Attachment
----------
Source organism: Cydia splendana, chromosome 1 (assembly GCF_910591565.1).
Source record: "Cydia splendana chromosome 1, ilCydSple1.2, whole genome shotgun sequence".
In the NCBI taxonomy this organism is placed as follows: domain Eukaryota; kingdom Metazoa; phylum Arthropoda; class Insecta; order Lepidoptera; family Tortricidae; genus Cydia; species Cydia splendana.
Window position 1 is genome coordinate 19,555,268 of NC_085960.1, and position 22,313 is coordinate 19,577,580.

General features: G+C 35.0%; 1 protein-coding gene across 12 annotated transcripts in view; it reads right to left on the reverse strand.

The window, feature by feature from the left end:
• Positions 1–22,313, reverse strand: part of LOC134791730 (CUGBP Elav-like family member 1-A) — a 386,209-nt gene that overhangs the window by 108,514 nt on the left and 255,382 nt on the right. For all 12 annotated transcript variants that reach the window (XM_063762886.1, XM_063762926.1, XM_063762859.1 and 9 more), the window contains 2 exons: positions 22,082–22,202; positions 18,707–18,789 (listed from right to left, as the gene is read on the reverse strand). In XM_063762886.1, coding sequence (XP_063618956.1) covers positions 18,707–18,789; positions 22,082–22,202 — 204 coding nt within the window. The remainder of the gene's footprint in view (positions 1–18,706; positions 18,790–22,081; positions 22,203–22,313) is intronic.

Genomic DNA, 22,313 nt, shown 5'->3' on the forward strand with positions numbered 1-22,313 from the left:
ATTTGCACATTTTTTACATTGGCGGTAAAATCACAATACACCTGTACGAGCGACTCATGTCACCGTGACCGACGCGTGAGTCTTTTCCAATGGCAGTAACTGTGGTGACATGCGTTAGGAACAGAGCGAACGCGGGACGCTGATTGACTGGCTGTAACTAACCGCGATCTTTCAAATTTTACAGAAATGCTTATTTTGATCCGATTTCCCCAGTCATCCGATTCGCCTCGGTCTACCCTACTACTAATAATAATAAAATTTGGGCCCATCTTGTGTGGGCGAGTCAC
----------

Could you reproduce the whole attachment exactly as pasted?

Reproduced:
Source organism: Cydia splendana, chromosome 1 (assembly GCF_910591565.1).
Source record: "Cydia splendana chromosome 1, ilCydSple1.2, whole genome shotgun sequence".
In the NCBI taxonomy this organism is placed as follows: domain Eukaryota; kingdom Metazoa; phylum Arthropoda; class Insecta; order Lepidoptera; family Tortricidae; genus Cydia; species Cydia splendana.
Window position 1 is genome coordinate 19,555,268 of NC_085960.1, and position 22,313 is coordinate 19,577,580.

General features: G+C 35.0%; 1 protein-coding gene across 12 annotated transcripts in view; it reads right to left on the reverse strand.

The window, feature by feature from the left end:
• Positions 1–22,313, reverse strand: part of LOC134791730 (CUGBP Elav-like family member 1-A) — a 386,209-nt gene that overhangs the window by 108,514 nt on the left and 255,382 nt on the right. For all 12 annotated transcript variants that reach the window (XM_063762886.1, XM_063762926.1, XM_063762859.1 and 9 more), the window contains 2 exons: positions 22,082–22,202; positions 18,707–18,789 (listed from right to left, as the gene is read on the reverse strand). In XM_063762886.1, coding sequence (XP_063618956.1) covers positions 18,707–18,789; positions 22,082–22,202 — 204 coding nt within the window. The remainder of the gene's footprint in view (positions 1–18,706; positions 18,790–22,081; positions 22,203–22,313) is intronic.

Genomic DNA, 22,313 nt, shown 5'->3' on the forward strand with positions numbered 1-22,313 from the left:
ATTTGCACATTTTTTACATTGGCGGTAAAATCACAATACACCTGTACGAGCGACTCATGTCACCGTGACCGACGCGTGAGTCTTTTCCAATGGCAGTAACTGTGGTGACATGCGTTAGGAACAGAGCGAACGCGGGACGCTGATTGACTGGCTGTAACTAACCGCGATCTTTCAAATTTTACAGAAATGCTTATTTTGATCCGATTTCCCCAGTCATCCGATTCGCCTCGGTCTACCCTACTACTAATAATAATAAAATTTGGGCCCATCTTGTGTGGGCGAGTCAC